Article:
12 January 2005


Anne Applebaum's essay this morning in the Washington Post on terror is, if anything, a bit too optimistic about the possible value of torture in interrogation—and it's not very optimistic.

Given the overwhelmingly negative evidence, the really interesting question is not whether torture works but why so many people in our society want to believe that it works. At the moment, there is a myth in circulation, a fable that goes something like this: Radical terrorists will take advantage of our fussy legality, so we may have to suspend it to beat them. Radical terrorists mock our namby-pamby prisons, so we must make them tougher. Radical terrorists are nasty, so to defeat them we have to be nastier.

Perhaps it's reassuring to tell ourselves tales about the new forms of "toughness" we need, or to talk about the special rules we will create to defeat this special enemy. Unfortunately, that toughness is self-deceptive and self-destructive. Ultimately it will be self-defeating as well.

"The Torture Myth" (12 Jan 05).

One of the collateral effects that Ms. Applebaum does not discuss in her essay is danger of relying upon unverified testimony extracted by torture. Torture doesn't make people tell the truth; it makes them say something—anything—to get the pain to stop. The problem is that too many people without experience or knowledge of various interrogation techniques, such as people who've watched too many spy thrillers, will unquestioningly accept what comes out of a torture session as true and act upon it without verification. Leaving aside the "one can only tell what one knows" problem—it's very rare to have the people who really know all of the operational details in one's custody before the operation—there remains a very real threat of misleading "confessions" that somehow get greater imprimatur than they deserve because they were extracted under torture.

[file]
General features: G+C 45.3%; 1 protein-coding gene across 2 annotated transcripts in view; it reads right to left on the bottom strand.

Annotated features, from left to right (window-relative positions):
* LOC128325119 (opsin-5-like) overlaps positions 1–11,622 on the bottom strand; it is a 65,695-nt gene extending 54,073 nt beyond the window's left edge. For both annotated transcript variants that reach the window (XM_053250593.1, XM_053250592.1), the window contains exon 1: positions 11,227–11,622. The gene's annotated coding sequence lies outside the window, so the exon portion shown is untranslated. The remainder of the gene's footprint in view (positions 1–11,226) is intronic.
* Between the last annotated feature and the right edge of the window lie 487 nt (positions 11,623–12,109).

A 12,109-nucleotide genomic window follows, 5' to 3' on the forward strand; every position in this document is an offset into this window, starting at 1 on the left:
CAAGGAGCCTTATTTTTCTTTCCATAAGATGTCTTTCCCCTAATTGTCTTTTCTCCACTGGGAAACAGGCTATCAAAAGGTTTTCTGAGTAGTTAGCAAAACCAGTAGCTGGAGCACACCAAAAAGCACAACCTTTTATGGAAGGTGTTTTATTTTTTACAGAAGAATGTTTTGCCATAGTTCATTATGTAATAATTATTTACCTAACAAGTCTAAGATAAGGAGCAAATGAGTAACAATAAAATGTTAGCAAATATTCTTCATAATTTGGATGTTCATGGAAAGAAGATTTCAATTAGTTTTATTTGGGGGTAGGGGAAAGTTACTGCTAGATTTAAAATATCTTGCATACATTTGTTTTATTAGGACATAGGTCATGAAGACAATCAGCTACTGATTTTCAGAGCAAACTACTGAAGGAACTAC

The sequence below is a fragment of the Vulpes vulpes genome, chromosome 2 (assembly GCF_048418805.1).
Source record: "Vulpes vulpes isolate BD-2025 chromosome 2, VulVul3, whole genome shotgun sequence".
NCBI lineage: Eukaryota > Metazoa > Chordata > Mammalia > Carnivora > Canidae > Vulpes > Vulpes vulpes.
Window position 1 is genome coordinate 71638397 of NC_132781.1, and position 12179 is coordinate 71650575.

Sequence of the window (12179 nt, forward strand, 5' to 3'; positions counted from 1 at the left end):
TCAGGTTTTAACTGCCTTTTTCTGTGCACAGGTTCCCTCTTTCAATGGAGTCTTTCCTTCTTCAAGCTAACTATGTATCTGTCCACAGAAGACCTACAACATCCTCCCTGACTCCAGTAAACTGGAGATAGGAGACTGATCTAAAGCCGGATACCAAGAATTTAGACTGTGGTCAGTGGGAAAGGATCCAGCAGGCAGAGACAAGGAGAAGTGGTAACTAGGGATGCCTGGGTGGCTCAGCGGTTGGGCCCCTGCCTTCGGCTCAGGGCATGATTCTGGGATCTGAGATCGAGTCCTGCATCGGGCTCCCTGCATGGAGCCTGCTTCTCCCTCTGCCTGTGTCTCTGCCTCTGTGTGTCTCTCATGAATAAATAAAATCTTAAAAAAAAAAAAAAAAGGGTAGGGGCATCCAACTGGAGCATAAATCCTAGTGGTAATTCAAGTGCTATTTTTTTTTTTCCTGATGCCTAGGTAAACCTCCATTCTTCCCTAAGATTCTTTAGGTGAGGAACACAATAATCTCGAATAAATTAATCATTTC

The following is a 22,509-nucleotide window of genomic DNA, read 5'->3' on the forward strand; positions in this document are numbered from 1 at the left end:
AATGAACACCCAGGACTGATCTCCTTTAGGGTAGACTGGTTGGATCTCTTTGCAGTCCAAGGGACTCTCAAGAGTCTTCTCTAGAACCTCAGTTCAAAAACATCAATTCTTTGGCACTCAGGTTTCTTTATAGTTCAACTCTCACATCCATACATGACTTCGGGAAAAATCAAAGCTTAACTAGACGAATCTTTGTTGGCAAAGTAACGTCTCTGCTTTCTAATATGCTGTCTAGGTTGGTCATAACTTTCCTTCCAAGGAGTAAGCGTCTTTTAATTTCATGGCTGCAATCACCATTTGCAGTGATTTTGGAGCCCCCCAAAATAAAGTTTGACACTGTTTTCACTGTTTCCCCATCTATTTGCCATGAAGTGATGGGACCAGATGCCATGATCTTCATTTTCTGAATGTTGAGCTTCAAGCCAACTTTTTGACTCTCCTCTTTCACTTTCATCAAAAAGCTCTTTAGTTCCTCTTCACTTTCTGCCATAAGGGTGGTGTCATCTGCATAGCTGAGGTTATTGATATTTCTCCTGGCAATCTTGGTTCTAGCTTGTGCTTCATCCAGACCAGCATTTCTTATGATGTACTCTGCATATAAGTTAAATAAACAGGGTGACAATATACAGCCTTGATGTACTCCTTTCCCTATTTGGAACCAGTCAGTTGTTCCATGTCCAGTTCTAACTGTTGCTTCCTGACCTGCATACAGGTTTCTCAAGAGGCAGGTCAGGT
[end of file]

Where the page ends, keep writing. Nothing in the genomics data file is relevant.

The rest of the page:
So, without even going into the moral, ethical, and legal issues, we can (and should) reject torture as an authorized interrogation method because it doesn't do what it's reputed (among the ignorant) to do. It's one thing to break a man (or woman); it's another thing entirely to turn that break into useful, verifiable information, or even to find such information among the revelations one will get concerning cheating on that third-grade spelling quiz; even that presumes that the subject actually knows (and knows he/she knows) the sought-for information in the first place.